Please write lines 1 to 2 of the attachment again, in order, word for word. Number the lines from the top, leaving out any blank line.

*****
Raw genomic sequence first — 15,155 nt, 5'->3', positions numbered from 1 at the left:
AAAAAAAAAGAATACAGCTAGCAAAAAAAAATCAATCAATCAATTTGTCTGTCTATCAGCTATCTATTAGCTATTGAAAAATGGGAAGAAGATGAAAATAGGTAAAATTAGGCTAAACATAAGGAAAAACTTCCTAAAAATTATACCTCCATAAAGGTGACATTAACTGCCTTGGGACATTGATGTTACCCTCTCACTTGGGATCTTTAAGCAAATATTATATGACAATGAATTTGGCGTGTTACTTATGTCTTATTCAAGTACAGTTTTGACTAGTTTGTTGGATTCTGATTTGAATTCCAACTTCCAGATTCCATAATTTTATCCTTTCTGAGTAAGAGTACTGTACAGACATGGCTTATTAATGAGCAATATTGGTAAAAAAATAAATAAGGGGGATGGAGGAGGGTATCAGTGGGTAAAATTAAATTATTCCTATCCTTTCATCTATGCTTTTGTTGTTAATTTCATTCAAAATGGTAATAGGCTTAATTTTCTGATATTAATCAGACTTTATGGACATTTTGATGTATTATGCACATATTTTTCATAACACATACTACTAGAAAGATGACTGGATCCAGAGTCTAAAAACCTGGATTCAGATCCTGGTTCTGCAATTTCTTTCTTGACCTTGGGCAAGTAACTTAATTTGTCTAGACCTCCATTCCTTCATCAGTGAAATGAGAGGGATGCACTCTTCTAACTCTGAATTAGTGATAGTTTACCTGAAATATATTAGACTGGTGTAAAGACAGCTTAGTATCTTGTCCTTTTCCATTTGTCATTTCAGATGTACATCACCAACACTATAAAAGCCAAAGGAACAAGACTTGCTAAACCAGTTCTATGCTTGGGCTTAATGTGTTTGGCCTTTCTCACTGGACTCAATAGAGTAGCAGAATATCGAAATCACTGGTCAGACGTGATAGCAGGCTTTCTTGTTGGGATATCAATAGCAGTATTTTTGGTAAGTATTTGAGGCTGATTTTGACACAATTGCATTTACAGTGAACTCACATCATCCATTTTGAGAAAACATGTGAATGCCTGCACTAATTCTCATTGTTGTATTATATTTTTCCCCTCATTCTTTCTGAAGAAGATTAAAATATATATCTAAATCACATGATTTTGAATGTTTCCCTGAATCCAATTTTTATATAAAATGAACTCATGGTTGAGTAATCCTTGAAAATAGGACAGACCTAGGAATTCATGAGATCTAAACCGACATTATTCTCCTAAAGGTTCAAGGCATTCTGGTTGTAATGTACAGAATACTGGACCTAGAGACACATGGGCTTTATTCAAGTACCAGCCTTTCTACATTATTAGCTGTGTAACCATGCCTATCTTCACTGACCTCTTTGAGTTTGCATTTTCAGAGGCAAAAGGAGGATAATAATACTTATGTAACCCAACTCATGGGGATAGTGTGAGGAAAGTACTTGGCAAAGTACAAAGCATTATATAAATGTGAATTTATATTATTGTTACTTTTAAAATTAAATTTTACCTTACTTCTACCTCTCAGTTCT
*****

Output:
Raw genomic sequence first — 15,155 nt, 5'->3', positions numbered from 1 at the left:
AAAAAAAAAGAATACAGCTAGCAAAAAAAAATCAATCAATCAATTTGTCTGTCTATCAGCTATCTATTAGCTATTGAAAAATGGGAAGAAGATGAAAATAGGTAAAATTAGGCTAAACATAAGGAAAAACTTCCTAAAAATTATACCTCCATAAAGGTGACATTAACTGCCTTGGGACATTGATGTTACCCTCTCACTTGGGATCTTTAAGCAAATATTATATGACAATGAATTTGGCGTGTTACTTATGTCTTATTCAAGTACAGTTTTGACTAGTTTGTTGGATTCTGATTTGAATTCCAACTTCCAGATTCCATAATTTTATCCTTTCTGAGTAAGAGTACTGTACAGACATGGCTTATTAATGAGCAATATTGGTAAAAAAATAAATAAGGGGGATGGAGGAGGGTATCAGTGGGTAAAATTAAATTATTCCTATCCTTTCATCTATGCTTTTGTTGTTAATTTCATTCAAAATGGTAATAGGCTTAATTTTCTGATATTAATCAGACTTTATGGACATTTTGATGTATTATGCACATATTTTTCATAACACATACTACTAGAAAGATGACTGGATCCAGAGTCTAAAAACCTGGATTCAGATCCTGGTTCTGCAATTTCTTTCTTGACCTTGGGCAAGTAACTTAATTTGTCTAGACCTCCATTCCTTCATCAGTGAAATGAGAGGGATGCACTCTTCTAACTCTGAATTAGTGATAGTTTACCTGAAATATATTAGACTGGTGTAAAGACAGCTTAGTATCTTGTCCTTTTCCATTTGTCATTTCAGATGTACATCACCAACACTATAAAAGCCAAAGGAACAAGACTTGCTAAACCAGTTCTATGCTTGGGCTTAATGTGTTTGGCCTTTCTCACTGGACTCAATAGAGTAGCAGAATATCGAAATCACTGGTCAGACGTGATAGCAGGCTTTCTTGTTGGGATATCAATAGCAGTATTTTTGGTAAGTATTTGAGGCTGATTTTGACACAATTGCATTTACAGTGAACTCACATCATCCATTTTGAGAAAACATGTGAATGCCTGCACTAATTCTCATTGTTGTATTATATTTTTCCCCTCATTCTTTCTGAAGAAGATTAAAATATATATCTAAATCACATGATTTTGAATGTTTCCCTGAATCCAATTTTTATATAAAATGAACTCATGGTTGAGTAATCCTTGAAAATAGGACAGACCTAGGAATTCATGAGATCTAAACCGACATTATTCTCCTAAAGGTTCAAGGCATTCTGGTTGTAATGTACAGAATACTGGACCTAGAGACACATGGGCTTTATTCAAGTACCAGCCTTTCTACATTATTAGCTGTGTAACCATGCCTATCTTCACTGACCTCTTTGAGTTTGCATTTTCAGAGGCAAAAGGAGGATAATAATACTTATGTAACCCAACTCATGGGGATAGTGTGAGGAAAGTACTTGGCAAAGTACAAAGCATTATATAAATGTGAATTTATATTATTGTTACTTTTAAAATTAAATTTTACCTTACTTCTACCTCTCAGTTCT